Competition from more established players in the delivery segment is also heating up. Just Eat, Deliveroo and Uber Eats have all dipped their toes into online groceries, striking sweetheart deals to deliver goods from local supermarket chains. Even so, says Backman, the slice of revenue these players ultimately derive from groceries “hasn’t skyrocketed,” which he takes as more evidence that the ultimate size of the market is more limited than investors initially predicted.
Convenience always wins online.Steve O'Hear, Zapp
O’Hear, meanwhile, believes that the successful embrace of e-commerce by other sectors bodes well for start-ups such as Zapp. “My own thesis is that convenience always wins online,” he says. “Whenever an offline-to-online shift results in a product or service becoming exponentially more convenient, not only is that shift successful, but the demand for that product or service increases – and the market size grows accordingly.”
Neither has the end of the pandemic had any negative impact on Zapp’s sales. “We actually saw a sales spike immediately after the end of the first national lockdown,” says O’Hear, a trend that he claims has only continued. This has been helped, he says, by Zapp’s strong customer retention rate and approximately two-thirds of its orders now reaching profitability.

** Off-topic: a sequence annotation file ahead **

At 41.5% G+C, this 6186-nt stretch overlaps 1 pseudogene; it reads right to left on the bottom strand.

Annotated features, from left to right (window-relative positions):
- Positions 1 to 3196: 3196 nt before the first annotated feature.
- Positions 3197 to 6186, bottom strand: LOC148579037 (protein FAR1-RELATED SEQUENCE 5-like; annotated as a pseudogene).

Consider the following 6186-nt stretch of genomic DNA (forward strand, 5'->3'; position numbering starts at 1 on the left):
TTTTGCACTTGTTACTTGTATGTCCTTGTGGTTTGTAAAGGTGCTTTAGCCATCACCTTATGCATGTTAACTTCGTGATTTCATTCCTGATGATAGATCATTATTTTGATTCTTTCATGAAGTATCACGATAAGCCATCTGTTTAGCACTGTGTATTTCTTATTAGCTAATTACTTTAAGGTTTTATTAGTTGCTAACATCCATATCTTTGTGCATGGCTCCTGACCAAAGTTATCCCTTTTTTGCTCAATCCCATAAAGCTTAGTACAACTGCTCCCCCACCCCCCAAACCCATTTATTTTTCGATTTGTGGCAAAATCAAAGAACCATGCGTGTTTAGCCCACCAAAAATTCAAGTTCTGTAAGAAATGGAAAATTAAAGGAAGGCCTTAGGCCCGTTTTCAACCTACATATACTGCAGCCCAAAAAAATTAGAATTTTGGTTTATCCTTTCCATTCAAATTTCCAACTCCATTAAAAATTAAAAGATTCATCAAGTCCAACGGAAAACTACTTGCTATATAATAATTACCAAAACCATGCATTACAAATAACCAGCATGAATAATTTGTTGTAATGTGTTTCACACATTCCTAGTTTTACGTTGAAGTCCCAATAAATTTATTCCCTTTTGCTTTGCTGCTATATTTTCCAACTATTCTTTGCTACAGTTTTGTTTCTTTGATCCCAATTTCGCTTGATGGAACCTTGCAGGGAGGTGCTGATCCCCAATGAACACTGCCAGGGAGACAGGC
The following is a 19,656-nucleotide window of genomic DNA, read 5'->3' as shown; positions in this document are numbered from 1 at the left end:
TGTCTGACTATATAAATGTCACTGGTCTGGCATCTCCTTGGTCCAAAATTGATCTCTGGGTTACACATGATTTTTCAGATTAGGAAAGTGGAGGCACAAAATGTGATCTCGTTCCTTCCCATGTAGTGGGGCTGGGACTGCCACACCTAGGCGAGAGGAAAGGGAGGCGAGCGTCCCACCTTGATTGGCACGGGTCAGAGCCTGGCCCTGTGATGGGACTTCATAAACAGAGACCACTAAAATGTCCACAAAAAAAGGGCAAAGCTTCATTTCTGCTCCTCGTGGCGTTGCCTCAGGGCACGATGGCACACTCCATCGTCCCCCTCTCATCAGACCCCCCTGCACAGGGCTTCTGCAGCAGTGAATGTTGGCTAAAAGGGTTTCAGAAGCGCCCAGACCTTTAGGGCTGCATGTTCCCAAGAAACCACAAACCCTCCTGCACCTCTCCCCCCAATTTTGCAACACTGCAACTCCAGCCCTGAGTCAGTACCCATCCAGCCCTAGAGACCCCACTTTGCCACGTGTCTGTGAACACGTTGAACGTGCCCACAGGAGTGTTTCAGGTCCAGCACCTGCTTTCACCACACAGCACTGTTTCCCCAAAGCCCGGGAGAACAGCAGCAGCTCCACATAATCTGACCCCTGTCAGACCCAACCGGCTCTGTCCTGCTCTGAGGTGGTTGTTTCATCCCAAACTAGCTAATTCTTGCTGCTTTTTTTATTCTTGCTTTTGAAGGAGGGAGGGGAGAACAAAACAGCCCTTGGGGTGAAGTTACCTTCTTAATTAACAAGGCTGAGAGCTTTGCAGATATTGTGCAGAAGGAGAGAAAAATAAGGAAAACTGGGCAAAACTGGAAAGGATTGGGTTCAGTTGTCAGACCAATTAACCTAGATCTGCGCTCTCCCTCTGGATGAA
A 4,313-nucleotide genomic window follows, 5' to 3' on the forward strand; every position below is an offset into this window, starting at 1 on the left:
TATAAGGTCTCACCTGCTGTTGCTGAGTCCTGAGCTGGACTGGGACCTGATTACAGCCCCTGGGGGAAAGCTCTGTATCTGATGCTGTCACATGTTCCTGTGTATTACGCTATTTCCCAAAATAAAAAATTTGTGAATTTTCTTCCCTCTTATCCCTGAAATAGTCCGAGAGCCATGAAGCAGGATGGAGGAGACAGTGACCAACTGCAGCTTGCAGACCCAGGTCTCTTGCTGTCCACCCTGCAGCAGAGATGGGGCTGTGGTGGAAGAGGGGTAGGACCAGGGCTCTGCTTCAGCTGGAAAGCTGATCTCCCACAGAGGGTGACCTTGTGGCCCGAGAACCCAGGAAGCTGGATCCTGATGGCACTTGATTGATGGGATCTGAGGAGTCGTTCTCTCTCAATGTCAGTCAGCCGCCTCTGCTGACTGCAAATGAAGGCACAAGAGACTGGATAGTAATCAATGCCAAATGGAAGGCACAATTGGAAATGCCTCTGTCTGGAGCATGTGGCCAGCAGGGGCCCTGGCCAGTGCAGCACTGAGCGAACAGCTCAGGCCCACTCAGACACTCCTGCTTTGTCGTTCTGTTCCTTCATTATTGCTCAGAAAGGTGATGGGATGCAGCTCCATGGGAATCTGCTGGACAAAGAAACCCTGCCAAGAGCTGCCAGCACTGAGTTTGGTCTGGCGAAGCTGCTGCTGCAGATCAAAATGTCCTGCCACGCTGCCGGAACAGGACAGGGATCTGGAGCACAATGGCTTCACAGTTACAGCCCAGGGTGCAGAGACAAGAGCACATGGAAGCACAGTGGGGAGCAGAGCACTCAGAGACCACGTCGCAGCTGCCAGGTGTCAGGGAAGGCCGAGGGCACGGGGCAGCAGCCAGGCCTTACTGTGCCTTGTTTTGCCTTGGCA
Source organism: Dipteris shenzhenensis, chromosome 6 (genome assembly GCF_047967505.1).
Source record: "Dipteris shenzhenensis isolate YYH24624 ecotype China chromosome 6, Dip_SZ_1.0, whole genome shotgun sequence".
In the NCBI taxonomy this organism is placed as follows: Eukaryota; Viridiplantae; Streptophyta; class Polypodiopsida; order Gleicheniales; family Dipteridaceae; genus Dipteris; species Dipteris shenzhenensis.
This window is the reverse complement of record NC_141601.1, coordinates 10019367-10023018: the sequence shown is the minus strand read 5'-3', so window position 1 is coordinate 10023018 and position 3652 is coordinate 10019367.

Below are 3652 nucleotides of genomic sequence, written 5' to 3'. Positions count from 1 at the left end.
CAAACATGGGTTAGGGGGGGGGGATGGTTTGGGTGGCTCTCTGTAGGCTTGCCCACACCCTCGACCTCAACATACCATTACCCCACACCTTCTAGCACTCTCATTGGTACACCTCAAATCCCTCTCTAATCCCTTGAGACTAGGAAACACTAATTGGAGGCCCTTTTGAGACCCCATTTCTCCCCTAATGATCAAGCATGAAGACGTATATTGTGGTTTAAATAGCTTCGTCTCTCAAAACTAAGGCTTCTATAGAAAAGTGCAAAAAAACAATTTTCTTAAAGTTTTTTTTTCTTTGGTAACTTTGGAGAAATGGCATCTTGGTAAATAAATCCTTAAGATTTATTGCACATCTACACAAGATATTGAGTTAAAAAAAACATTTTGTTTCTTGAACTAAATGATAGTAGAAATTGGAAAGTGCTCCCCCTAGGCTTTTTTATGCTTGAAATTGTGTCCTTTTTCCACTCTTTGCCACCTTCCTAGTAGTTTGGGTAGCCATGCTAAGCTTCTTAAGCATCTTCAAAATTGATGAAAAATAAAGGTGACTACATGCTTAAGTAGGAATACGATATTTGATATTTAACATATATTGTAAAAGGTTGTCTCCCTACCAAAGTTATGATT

Vincent, however, remains sceptical that on-demand grocery start-ups can continue to subsist off groceries alone. For one thing, he says, “I think the path to profitability has to be linked with price levels,” meaning that the happy time of discount orders will have to come to an end sooner rather than later. More deals with supermarkets are also likely, whether that’s in the form of exclusive arrangements to deliver groceries from a single brand or access to consumer-generated order data. That moment may come sooner for these start-ups than they realise. As interest rates rise again, money is becoming more expensive and VC capital harder to find. It may be the case, argues Vincent, that investment funds “are willing to put their money to work elsewhere.”
Porter is a little more optimistic. A former resident of New York City, he remembers when he could have five or six items being delivered to his front door with a few taps of a mobile app. That’s no longer the case in his new home in Ontario, Canada. “I think when a customer tastes speed,” says Porter, “when they taste the convenience of these delivery services, there is no world where they forget them completely.”